Join the ISPD for this series of fascinating seminars presented by experts on public diplomacy, negotiations skills, media, cross-cultural communication and many others!
Soft diplomacy resides in the ability to influence others to obtain specific outcomes employing tactful techniques to gain strategic advantage or to find common solutions to a challenge. The use of soft diplomacy instruments shifts attitude from coercion to a non-confrontational action. Its roots and resources rely on policies, culture and values. Soft diplomacy tools include public diplomacy, negotiation techniques, cultural understanding and cross cultural communication proficiency, intelligent use of public relations and media relations competence. Moreover, sociological and anthropological analyses of current prominent civilisations such as the Middle East, China, Africa or India set understanding from the current status quo to the international future crafting.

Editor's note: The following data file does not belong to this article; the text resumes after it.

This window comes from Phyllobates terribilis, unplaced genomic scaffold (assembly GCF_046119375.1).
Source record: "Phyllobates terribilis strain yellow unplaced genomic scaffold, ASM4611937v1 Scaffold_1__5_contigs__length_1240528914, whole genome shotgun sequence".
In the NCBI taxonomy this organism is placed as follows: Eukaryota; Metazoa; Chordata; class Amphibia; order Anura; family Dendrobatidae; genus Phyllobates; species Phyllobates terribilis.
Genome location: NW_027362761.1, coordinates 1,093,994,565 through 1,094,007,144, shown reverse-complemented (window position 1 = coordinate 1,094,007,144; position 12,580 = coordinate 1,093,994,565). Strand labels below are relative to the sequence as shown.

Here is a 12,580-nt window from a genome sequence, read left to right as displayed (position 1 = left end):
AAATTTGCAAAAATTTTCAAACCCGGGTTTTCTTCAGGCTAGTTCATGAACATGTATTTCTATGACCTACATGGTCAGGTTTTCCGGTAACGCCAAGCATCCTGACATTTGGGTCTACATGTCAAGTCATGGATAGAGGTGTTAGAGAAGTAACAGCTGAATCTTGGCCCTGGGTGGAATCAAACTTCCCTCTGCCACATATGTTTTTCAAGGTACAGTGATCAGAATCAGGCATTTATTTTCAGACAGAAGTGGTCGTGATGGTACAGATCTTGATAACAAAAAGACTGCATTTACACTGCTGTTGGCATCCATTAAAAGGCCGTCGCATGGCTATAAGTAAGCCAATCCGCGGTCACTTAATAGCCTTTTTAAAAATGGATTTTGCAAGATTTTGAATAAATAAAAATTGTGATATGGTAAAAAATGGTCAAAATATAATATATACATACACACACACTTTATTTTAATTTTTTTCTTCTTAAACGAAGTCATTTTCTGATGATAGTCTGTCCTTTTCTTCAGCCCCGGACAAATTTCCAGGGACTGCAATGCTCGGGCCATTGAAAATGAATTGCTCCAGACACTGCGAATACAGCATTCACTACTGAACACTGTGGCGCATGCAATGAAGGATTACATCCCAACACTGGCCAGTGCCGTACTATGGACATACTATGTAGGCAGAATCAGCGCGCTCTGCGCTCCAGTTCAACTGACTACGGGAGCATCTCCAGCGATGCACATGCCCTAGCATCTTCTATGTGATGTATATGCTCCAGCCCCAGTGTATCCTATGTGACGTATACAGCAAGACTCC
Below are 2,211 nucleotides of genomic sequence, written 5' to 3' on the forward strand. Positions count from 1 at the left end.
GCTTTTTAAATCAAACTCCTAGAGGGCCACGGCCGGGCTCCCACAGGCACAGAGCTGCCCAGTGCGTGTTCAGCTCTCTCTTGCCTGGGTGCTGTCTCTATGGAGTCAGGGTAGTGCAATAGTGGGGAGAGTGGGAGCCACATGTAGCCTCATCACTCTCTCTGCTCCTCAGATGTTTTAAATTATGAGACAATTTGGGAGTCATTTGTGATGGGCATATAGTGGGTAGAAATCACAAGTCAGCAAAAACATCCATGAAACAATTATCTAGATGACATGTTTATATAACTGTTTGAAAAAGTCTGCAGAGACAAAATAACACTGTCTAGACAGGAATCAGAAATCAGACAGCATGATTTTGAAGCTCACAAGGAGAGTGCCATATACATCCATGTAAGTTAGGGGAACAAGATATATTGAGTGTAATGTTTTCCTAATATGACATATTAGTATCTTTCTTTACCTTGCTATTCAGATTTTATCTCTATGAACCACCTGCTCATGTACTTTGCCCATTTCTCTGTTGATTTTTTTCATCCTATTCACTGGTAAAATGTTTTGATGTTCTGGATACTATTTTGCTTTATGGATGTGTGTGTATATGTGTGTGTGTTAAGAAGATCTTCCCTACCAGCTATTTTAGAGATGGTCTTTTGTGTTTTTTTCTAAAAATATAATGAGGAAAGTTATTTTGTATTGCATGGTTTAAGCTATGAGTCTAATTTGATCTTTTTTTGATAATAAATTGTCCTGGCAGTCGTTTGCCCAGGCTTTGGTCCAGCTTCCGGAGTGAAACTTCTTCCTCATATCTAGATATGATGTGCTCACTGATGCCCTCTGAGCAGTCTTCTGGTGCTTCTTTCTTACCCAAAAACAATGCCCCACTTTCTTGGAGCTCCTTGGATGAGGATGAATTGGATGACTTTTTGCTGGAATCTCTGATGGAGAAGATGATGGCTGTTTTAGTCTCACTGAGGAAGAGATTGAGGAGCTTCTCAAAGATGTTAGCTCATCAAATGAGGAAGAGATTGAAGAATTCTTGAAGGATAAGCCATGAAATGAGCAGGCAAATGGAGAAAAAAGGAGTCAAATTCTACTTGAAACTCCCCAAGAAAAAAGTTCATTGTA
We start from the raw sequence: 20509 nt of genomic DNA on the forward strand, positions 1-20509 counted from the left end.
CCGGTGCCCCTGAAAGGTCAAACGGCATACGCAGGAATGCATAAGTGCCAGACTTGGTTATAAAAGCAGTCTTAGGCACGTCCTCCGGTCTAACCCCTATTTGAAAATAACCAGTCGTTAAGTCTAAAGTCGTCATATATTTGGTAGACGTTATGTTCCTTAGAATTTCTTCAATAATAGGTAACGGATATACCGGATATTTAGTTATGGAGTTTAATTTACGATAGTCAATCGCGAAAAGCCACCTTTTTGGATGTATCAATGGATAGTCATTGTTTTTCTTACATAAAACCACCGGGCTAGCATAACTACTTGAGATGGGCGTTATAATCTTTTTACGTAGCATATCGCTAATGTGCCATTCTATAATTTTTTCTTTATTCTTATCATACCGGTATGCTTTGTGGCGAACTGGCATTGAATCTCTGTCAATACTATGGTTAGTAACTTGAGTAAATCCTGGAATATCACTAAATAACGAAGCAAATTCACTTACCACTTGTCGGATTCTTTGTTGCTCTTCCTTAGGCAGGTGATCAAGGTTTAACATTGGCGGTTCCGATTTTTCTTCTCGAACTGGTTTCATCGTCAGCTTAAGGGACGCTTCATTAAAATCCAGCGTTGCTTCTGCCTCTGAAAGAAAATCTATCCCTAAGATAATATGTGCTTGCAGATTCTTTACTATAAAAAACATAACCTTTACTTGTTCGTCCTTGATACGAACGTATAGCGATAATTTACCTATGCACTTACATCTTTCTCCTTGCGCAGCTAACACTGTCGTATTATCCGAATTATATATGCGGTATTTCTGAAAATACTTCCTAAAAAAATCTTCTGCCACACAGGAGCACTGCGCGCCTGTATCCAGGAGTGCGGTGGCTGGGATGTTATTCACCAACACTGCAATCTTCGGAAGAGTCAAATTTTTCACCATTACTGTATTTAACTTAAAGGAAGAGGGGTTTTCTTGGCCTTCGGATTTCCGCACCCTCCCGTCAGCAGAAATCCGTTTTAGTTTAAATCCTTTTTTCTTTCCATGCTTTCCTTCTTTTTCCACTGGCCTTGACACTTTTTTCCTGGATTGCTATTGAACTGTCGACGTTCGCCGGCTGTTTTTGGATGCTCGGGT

Soft Diplomacy Skills seminar is composed of 4 days of intensive training, 8 fascinating lectures:
- Public Diplomacy Applied (3 h)
- Relations with the Media (3 h)
- Cross Cultural Awareness (3 h)
- European perceptions of Arab Culture (3 h)
- The Rise of China (3 h)
- Relations with sub-Saharan Africa (3 h)
- India Insights (3 h)
- Negotiation Skills (3 h)
If you wish to get more information about this programme, please contact the ISPD Front Office.
A Princeton PhD, was a US diplomat for over 20 years, mostly in Eastern Europe, and was promoted to the Senior Foreign Service in 1997. For the Open World Leadership Center, he speaks with
its delegates from Europe/Eurasia on the topic, "E Pluribus Unum? What Keeps the United States United." Affiliated with Georgetown University for over ten years, he shares ideas with students about public diplomacy.
The papers of his deceased father -- poet and diplomat John L. Brown -- are stored at Georgetown University Special Collections at the Lauinger Library. They are manuscript materials valuable to scholars interested in post-WWII U.S.-European cultural relations.
This blog is dedicated to him, Dr. John L. Brown, a remarkable linguist/humanist who wrote in the Foreign Service Journal (1964) -- years before "soft power" was ever coined -- that "The CAO [Cultural Affairs Officer] soon comes to realize that his job is really a form of love-making and that making love is never really successful unless both partners are participating."